It is inevitable that the NHS’ funding settlement and the long term plan will heighten expectations of what the health service can be expected to deliver. However, it will also be vital in the coming months and years to ensure those expectations reflect the reality of growing demographic pressures, workforce shortages and the impact of the sustained financial squeeze, including an impoverished estate and a performance drift away from long established constitutional standards.
Trust leaders are rightly worried about their ability to deal with the ongoing rise in demand for services. This is leading to more patients and service users waiting longer to access the care that they need, as reflected in recent performance statistics.
However, over the last five years many trusts have delivered considerable improvements in the quality of care they provide. Whereas in 2014, over half (68%) of trusts were rated requires improvement or inadequate by Care Quality Commission (CQC), in 2019, the majority of trusts (59%) are now rated ‘good’ or ‘outstanding’. Between August 2017 and August 2019 the number of trusts rated 'outstanding' increased from 14 to 24 and the number rated ‘good’ increased from 96 to 107.
It will also be vital in the coming months and years to ensure those expectations reflect the reality of growing demographic pressures, workforce shortages and the impact of the sustained financial squeeze
NHS trusts are held accountable when they fall short. But we should also celebrate their successes, and promote understanding of approaches and ideas that could benefit patients across the NHS. Our new publication series, Providers deliver, does just that.
The first report focuses on how trusts have responded to feedback from CQC in a positive and systematic way. Through 11 case study conversations, it considers some of the frontline work that has contributed to trusts’ improvements in ratings, as well as exploring the role of trust leaders in providing an enabling, supportive environment in which this work has been possible.
Reading through the case studies some clear and striking themes emerge. The key attributes for improvement highlighted in the report by CQC’s chief inspector of hospitals, professor Ted Baker – good leadership, effective staff engagement and a strong organisational culture that embraces learning – surface time and again. The case studies show how these priorities can be deployed in different ways, in widely varying situations, to good effect.
NHS trusts are held accountable when they fall short. But we should also celebrate their successes, and promote understanding of approaches and ideas that could benefit patients across the NHS.tweet this
For the chief executive at Dorset Healthcare University NHS Foundation Trust, Eugine Yafele, a central element of good leadership is about being visible and approachable. Similarly, Carolyn Regan at West London NHS Trust places a premium on walkabouts – even at 3am – so whatever their shifts, staff can see her "living the values".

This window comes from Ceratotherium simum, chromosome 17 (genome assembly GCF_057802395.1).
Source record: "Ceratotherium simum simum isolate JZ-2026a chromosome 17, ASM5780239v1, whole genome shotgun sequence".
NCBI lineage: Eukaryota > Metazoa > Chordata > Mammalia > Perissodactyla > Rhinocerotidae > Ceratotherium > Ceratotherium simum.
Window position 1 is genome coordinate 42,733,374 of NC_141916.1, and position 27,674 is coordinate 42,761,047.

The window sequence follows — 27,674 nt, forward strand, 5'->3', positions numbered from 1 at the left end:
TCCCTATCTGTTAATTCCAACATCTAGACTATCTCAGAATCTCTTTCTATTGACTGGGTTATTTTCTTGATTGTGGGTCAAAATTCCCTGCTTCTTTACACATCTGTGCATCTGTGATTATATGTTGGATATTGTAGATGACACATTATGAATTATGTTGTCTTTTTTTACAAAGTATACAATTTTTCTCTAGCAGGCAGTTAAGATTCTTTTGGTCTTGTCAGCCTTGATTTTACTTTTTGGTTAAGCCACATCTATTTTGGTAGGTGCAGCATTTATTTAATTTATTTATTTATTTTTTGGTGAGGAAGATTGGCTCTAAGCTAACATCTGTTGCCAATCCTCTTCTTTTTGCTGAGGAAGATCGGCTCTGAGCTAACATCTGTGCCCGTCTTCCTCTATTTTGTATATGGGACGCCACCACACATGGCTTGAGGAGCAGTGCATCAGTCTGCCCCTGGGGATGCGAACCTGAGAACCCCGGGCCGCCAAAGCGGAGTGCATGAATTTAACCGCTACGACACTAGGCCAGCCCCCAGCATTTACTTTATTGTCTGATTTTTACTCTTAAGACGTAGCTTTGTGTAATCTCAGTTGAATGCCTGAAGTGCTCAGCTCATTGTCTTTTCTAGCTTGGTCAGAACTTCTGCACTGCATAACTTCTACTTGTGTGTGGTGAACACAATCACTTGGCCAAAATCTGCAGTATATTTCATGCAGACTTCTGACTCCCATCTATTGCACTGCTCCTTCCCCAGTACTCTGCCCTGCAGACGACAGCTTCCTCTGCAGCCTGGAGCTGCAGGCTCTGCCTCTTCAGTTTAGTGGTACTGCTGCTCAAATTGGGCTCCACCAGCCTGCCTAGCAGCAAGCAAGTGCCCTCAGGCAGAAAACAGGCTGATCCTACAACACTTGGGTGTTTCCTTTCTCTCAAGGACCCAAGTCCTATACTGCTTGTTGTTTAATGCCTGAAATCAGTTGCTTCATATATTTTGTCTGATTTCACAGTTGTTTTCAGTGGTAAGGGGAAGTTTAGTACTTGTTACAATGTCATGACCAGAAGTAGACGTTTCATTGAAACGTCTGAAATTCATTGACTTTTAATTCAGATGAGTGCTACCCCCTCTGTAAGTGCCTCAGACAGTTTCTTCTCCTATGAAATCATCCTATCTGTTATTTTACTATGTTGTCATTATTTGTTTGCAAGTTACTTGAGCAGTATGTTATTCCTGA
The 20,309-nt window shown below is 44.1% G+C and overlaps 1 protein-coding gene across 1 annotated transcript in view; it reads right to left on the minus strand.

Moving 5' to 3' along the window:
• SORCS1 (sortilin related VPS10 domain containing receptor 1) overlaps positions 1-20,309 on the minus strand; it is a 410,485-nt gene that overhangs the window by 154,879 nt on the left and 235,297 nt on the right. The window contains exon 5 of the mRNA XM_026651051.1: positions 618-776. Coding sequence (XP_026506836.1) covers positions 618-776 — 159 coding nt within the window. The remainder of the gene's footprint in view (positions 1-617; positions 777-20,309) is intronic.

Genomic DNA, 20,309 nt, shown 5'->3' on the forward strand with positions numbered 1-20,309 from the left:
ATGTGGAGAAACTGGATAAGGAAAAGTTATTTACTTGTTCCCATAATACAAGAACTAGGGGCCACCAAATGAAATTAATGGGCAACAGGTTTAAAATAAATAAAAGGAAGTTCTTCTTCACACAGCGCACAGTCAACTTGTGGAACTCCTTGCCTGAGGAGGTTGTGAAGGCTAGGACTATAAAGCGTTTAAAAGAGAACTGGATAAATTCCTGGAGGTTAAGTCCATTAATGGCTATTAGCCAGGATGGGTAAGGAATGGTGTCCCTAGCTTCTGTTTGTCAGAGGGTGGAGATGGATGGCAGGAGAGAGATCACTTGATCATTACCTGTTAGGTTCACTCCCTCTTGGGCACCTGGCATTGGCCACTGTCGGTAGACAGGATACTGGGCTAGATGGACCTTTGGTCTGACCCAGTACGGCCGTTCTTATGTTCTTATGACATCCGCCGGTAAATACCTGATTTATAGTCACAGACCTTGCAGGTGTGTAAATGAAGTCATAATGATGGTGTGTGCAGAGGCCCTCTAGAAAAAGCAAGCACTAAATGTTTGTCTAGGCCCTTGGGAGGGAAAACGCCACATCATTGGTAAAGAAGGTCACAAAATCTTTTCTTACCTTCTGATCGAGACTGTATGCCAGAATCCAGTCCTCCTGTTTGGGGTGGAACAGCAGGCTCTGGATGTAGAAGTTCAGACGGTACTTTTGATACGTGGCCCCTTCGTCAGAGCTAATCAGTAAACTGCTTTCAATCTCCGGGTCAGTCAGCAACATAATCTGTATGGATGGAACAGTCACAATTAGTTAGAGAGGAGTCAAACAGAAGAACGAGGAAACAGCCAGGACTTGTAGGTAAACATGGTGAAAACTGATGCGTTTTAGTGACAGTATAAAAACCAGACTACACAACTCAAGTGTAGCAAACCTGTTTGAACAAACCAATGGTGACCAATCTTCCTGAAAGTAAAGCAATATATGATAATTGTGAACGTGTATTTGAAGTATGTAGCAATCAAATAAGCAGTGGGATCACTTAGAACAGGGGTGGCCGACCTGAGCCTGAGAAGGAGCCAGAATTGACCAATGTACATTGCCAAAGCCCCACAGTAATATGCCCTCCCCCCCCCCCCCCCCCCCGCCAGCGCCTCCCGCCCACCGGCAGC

The power of effective staff engagement is captured eloquently by Dame Marianne Griffiths, chief executive at Brighton and Sussex University Hospitals NHS Trust, who speaks of having "taken the rocks from out of their shoes". Daily 15 minute huddles have helped to harness staff expertise in identifying and solving problems. Similarly, the trust leadership at North Tees and Hartlepool NHS Foundation Trust acknowledges that "the people at the frontline are our experts".
Again, at Kingston Hospital NHS Foundation Trust, we see a sustained focus on listening to staff, taking their views seriously and acting on them. The chief executive, Jo Farrar, insists there is no "magic formula" to staff engagement, but we see here and elsewhere that when it is done well the impact is transformative.
Staff engagement is closely linked to a strong organisational culture that embraces learning. The priority given to "quality Friday" and clinical governance learning sessions at Chelsea and Westminster NHS Hospital Foundation Trust reflect a strong emphasis on learning in order to improve care for patients. The "break the rules" week at Cornwall Partnership NHS Foundation Trust shows the same willingness to empower staff in finding better ways of working and delivering care.
This is also borne out in the approach to end of life care taken by South Western Ambulance Service NHS Foundation Trust,, backed by a programme of training for staff that is helping to ease anxiety and distress at a critical time for patients and carers, avoiding unnecessary admissions and supporting a good death.
A further theme is a willingness to act on the data, even if that entails difficult decisions. We see this in Hounslow and Richmond Community Healthcare NHS Trust where, after examining the patient profile, the trust closed one of its rehab wards. Alongside this it developed a more rigorous admissions policy and has since dramatically cut the average length of stay.
At London Ambulance Service NHS Trust as part of the quality improvement approach, all initiatives accepted as a "pioneering service" are given close support and are also carefully monitored, to ensure resources are well directed. This approach quickly demonstrated the success of the mental health car – supporting staff to work more effectively, easing pressures on hospitals and – most important – helping patients to access the most appropriate care.
Placing faith in staff, encouraging ideas, supporting and refining them, acknowledging and learning from mistakes requires another key quality – courage. As Robert Woolley from University Hospitals Bristol NHS Foundation Trust says, "We’ve made mistakes, but we own it. It’s ours".
The National Health Executive also published this.